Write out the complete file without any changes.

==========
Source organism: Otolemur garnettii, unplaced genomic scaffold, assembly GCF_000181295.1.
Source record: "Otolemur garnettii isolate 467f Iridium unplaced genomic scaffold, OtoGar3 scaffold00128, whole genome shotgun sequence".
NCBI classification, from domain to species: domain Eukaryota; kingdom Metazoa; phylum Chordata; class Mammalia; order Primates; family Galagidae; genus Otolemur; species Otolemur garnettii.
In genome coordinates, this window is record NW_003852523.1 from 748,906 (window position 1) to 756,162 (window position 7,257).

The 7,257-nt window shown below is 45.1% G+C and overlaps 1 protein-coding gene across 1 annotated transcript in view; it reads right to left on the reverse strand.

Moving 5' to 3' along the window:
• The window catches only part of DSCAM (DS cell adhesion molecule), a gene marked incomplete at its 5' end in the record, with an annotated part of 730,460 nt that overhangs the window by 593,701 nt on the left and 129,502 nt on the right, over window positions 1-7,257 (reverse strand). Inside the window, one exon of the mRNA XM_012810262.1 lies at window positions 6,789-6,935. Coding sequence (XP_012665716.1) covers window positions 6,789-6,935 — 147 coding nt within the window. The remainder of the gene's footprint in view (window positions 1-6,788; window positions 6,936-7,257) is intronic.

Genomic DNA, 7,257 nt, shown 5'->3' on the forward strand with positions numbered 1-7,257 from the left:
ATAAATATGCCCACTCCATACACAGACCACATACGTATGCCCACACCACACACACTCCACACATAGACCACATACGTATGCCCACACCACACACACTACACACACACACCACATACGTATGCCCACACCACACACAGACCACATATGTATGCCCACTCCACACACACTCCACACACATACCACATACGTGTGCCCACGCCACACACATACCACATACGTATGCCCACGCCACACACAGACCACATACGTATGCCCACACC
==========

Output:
Source organism: Otolemur garnettii, unplaced genomic scaffold, assembly GCF_000181295.1.
Source record: "Otolemur garnettii isolate 467f Iridium unplaced genomic scaffold, OtoGar3 scaffold00128, whole genome shotgun sequence".
NCBI classification, from domain to species: domain Eukaryota; kingdom Metazoa; phylum Chordata; class Mammalia; order Primates; family Galagidae; genus Otolemur; species Otolemur garnettii.
In genome coordinates, this window is record NW_003852523.1 from 748,906 (window position 1) to 756,162 (window position 7,257).

The 7,257-nt window shown below is 45.1% G+C and overlaps 1 protein-coding gene across 1 annotated transcript in view; it reads right to left on the reverse strand.

Moving 5' to 3' along the window:
• The window catches only part of DSCAM (DS cell adhesion molecule), a gene marked incomplete at its 5' end in the record, with an annotated part of 730,460 nt that overhangs the window by 593,701 nt on the left and 129,502 nt on the right, over window positions 1-7,257 (reverse strand). Inside the window, one exon of the mRNA XM_012810262.1 lies at window positions 6,789-6,935. Coding sequence (XP_012665716.1) covers window positions 6,789-6,935 — 147 coding nt within the window. The remainder of the gene's footprint in view (window positions 1-6,788; window positions 6,936-7,257) is intronic.

Genomic DNA, 7,257 nt, shown 5'->3' on the forward strand with positions numbered 1-7,257 from the left:
ATAAATATGCCCACTCCATACACAGACCACATACGTATGCCCACACCACACACACTCCACACATAGACCACATACGTATGCCCACACCACACACACTACACACACACACCACATACGTATGCCCACACCACACACAGACCACATATGTATGCCCACTCCACACACACTCCACACACATACCACATACGTGTGCCCACGCCACACACATACCACATACGTATGCCCACGCCACACACAGACCACATACGTATGCCCACACC